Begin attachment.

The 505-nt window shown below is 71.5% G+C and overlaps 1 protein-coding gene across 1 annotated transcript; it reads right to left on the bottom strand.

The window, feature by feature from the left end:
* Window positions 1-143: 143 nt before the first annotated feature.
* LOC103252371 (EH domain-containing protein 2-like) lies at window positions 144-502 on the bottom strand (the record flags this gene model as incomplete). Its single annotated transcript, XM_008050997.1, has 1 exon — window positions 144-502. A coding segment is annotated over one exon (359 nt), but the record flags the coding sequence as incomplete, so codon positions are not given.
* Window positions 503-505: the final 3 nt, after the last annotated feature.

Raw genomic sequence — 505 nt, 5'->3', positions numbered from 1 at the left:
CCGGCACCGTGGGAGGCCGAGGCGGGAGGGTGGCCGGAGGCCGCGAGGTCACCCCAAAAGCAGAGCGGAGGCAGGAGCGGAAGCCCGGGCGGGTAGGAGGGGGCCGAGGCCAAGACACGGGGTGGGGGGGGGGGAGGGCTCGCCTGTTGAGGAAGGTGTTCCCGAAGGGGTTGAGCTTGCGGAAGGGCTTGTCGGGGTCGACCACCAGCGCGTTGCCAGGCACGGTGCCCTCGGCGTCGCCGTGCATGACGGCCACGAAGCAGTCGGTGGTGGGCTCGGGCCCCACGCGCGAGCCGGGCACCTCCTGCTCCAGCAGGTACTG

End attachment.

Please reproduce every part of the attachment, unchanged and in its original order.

The 505-nt window shown below is 71.5% G+C and overlaps 1 protein-coding gene across 1 annotated transcript; it reads right to left on the bottom strand.

The window, feature by feature from the left end:
* Window positions 1-143: 143 nt before the first annotated feature.
* LOC103252371 (EH domain-containing protein 2-like) lies at window positions 144-502 on the bottom strand (the record flags this gene model as incomplete). Its single annotated transcript, XM_008050997.1, has 1 exon — window positions 144-502. A coding segment is annotated over one exon (359 nt), but the record flags the coding sequence as incomplete, so codon positions are not given.
* Window positions 503-505: the final 3 nt, after the last annotated feature.

Raw genomic sequence — 505 nt, 5'->3', positions numbered from 1 at the left:
CCGGCACCGTGGGAGGCCGAGGCGGGAGGGTGGCCGGAGGCCGCGAGGTCACCCCAAAAGCAGAGCGGAGGCAGGAGCGGAAGCCCGGGCGGGTAGGAGGGGGCCGAGGCCAAGACACGGGGTGGGGGGGGGGGAGGGCTCGCCTGTTGAGGAAGGTGTTCCCGAAGGGGTTGAGCTTGCGGAAGGGCTTGTCGGGGTCGACCACCAGCGCGTTGCCAGGCACGGTGCCCTCGGCGTCGCCGTGCATGACGGCCACGAAGCAGTCGGTGGTGGGCTCGGGCCCCACGCGCGAGCCGGGCACCTCCTGCTCCAGCAGGTACTG